‘Constant domestic price slowdown.’ Here’s What 5 Economists And Real Estate Professionals Predict What Will Happen To The Housing Market This Year

What will happen in the housing market this year?

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When Will Home Price Growth Really Slow? Will mortgage rates continue to rise? What should I know if I’m trying to buy a home now? These are all questions we’re hearing from readers, peers, and others, so we asked top economists and real estate professionals to explain what’s really happening in the housing market.

Mortgage rates may continue to rise – but it depends on the economy

Already this year, average 30-year fixed rates have risen from a little over 3% in January to nearly 6%, data from Bankrate shows. And it is possible that the development will not stop here. ,See the Lowest Mortgage Rates You Can Get Here,

Danielle Hale, chief economist at Realtor.com, says it depends on a number of factors, including the jobs report. “If the jobs report is too strong, this could lead to a fresh increase in mortgage rates in anticipation of a bigger Fed action.

and until We See continued evidence that inflation has peaked, says Greg McBride, chief financial analyst at Bankrate, the still risk mortgage rates will climb higher. But he adds that the prospect of the Fed pushing its interest rate hikes forward and doing it sooner rather than later could actually help keep a lid on mortgage rates or bring them down. McBride says, “More rate hikes now mean lower rate hikes later, this means that the timetable for the highest interest rates is extended and this means that rates fall too soon due to a weakening economy. “

And here’s an interesting point: “Real mortgage rates, mortgage rates lower inflation rates, are negative for the first time in 40 years, so mortgages are not as expensive as they appear when inflation is controlled. Most quarters over the past 40-50 years With the U.S. facing higher home price increases than consumer price increases, inflation itself acts as a floor for increases in home prices,” said Misha Fischer, chief economist at Angie, an internet services company that provides Combines, she says, with verified professionals for home projects and services.

The increase in the price of the house will be calm…

“Due to housing shortages, home prices will continue to rise in the coming months. Although inventory is improving, it will remain tight as home builders cut back on single-family home production,” says the National Association of Realtors Nadia Ivanhello, Senior Economist and Director of Forecasting at NAR, says. Although low affordability drives many homebuyers to price, home prices will not rise as rapidly as they were in previous months. The decline will continue. Nevertheless, home prices will continue to experience double-digit appreciation year-on-year in August,” says Evangelo.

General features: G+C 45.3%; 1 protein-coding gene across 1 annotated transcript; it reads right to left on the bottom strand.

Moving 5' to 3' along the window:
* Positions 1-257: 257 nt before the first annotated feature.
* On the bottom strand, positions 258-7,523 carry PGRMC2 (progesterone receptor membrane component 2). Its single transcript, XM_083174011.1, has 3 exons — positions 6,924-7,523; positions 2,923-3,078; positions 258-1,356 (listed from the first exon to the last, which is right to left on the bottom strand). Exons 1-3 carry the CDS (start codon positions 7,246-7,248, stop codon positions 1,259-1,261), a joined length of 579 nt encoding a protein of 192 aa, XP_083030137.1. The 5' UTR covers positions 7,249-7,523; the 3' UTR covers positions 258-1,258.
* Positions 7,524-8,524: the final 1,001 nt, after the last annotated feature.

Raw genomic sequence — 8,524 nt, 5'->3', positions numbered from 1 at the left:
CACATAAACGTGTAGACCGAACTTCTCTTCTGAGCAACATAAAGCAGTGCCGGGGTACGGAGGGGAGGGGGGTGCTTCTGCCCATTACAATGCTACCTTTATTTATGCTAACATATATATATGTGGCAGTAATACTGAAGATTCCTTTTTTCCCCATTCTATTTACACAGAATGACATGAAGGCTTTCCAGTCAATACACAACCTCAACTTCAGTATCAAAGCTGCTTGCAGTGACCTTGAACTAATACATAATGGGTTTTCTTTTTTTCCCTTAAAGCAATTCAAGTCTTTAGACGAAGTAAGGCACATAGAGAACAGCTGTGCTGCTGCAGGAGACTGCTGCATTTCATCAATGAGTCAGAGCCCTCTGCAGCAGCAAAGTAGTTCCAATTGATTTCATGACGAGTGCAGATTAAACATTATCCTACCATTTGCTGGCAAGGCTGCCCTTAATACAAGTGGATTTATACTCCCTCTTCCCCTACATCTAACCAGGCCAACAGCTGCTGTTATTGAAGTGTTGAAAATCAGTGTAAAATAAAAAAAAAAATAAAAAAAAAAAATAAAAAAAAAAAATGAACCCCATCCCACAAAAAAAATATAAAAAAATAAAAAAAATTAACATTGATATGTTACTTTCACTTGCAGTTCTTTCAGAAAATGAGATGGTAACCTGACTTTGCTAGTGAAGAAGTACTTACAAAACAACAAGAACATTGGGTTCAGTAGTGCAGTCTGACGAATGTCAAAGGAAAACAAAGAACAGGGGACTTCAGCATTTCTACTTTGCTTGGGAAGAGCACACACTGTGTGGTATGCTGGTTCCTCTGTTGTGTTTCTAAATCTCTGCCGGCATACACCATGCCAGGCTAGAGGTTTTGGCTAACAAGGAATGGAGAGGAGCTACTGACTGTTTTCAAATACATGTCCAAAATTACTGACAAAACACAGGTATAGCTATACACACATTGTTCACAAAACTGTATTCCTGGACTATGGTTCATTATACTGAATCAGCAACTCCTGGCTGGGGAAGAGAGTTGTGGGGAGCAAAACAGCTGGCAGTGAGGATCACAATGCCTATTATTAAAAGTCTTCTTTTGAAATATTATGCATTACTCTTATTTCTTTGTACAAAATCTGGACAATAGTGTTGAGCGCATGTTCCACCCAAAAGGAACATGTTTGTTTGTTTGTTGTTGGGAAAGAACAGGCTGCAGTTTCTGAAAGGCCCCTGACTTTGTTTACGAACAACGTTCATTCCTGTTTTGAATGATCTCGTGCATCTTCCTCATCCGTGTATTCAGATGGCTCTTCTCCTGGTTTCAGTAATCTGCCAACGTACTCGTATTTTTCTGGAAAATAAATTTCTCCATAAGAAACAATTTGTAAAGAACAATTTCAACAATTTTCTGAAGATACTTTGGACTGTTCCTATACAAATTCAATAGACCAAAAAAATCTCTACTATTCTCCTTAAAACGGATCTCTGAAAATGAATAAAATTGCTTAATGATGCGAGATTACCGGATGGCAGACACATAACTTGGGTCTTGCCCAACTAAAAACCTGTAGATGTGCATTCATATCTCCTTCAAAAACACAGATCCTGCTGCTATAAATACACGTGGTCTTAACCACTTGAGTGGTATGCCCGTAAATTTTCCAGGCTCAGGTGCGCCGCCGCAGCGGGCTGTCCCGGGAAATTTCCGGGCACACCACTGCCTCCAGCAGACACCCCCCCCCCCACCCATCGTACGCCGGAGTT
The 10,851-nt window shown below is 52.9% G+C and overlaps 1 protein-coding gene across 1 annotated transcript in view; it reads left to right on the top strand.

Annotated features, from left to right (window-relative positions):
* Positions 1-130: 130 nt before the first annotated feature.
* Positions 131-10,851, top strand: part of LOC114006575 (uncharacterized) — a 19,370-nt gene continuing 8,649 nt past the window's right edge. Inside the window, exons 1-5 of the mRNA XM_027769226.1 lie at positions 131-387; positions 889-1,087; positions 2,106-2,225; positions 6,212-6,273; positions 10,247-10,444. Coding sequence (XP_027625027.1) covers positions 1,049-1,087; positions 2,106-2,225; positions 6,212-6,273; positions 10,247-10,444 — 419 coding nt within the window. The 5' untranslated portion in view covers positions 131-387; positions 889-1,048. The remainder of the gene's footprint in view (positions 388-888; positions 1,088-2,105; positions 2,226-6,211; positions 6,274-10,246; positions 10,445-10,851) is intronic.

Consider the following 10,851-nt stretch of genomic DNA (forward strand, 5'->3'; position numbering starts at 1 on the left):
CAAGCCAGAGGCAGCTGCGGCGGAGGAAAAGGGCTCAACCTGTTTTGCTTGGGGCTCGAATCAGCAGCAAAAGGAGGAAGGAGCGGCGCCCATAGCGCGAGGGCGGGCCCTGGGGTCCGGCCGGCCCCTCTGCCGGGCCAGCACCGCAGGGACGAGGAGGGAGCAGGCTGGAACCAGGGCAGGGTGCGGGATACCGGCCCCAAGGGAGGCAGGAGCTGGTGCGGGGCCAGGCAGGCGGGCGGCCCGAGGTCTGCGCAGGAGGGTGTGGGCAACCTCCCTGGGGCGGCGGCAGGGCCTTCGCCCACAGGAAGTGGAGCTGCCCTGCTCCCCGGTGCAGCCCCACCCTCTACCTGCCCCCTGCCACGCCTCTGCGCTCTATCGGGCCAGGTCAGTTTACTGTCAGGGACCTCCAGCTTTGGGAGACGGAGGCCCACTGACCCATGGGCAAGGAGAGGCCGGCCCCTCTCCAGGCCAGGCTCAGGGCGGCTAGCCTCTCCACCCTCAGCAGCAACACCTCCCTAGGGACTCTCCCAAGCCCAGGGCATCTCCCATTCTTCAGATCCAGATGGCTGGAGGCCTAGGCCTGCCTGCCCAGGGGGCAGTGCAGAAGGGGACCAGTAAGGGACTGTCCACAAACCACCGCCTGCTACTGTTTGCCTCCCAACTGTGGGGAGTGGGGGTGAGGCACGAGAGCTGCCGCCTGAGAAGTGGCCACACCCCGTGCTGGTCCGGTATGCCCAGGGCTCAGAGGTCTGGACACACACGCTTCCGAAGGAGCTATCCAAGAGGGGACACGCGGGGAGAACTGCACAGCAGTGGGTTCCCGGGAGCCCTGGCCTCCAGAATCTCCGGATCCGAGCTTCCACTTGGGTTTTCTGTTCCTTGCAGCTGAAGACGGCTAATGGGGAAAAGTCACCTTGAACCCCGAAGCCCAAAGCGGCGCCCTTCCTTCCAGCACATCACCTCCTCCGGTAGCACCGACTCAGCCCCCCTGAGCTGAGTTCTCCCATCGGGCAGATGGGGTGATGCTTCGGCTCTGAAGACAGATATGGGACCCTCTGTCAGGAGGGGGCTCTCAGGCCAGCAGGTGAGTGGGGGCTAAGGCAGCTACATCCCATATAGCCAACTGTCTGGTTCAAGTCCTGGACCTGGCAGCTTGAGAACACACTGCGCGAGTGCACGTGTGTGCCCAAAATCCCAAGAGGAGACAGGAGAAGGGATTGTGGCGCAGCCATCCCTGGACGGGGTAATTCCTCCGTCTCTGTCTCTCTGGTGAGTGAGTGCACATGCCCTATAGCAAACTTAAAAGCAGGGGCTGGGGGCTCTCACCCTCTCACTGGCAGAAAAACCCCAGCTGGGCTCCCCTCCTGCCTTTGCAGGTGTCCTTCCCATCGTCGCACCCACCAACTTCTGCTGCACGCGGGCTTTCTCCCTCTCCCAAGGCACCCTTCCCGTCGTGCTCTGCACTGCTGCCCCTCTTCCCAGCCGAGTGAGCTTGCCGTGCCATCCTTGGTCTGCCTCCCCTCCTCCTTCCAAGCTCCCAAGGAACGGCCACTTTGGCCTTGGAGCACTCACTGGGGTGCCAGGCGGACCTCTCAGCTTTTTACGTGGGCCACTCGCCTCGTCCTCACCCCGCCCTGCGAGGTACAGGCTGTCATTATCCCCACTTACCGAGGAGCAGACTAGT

For his part, Hale says that housing prices, both average and selling prices, slow down as summer approaches. “I expect this year to be specific in that regard. On top of the general seasonal slowdown, housing prices should continue to rise as the housing market resets,” Hale says. ,See the Lowest Mortgage Rates You Can Get Here,

…but overall home prices will still rise

For his part, Bankrate’s McBride says the backlash from potential buyers is driving prices down. “Sale prices will go down as the market cools, but this cooling is a return to that balanced market that has been absent for the past few years,” McBride says.

“In August, I expect home prices to rise mid-single digits year-over-year for four reasons,” says Angie’s Fisher. Among them, common repeat sales indices such as Case-Shiller and FHFA are behind by a few months, so they will not pick up on the latest day-to-day conditions. And even though affordability is at a 30-year low, there is a supply and demand imbalance in the housing stock in many desirable metros. Also, the pressure of falling prices in housing is very common and they prefer to wait until economic conditions force people to sell. Besides, inflation is a wild card, she adds.

demand is cold

Jeff Tucker, Zillow’s senior economist, says demand is holding back at today’s prices, and home buyers are few and far between compared to the pandemic. “It is cooling the market and pushing it towards the rebalancing it needs. Very expensive markets, where home buyers are already on edge when it comes to affordability and are therefore more sensitive to mortgage rate changes, have seen red-hot growth during the past 2 years. Likely to be at speed,” Tucker says.

Meanwhile, there is increasing uncertainty over what’s in the economy, so the willingness of buyers to reduce and maximize their housing budgets when widespread inflation means buying other vital goods like gas, groceries and utilities. Categories are eating up the bulk of their paychecks, Hale says. “By region-wise, we may see the biggest slowdown in home prices in the West and South, where listing and selling prices are highest and where there has been the largest ever change in inventory,” Hale says.

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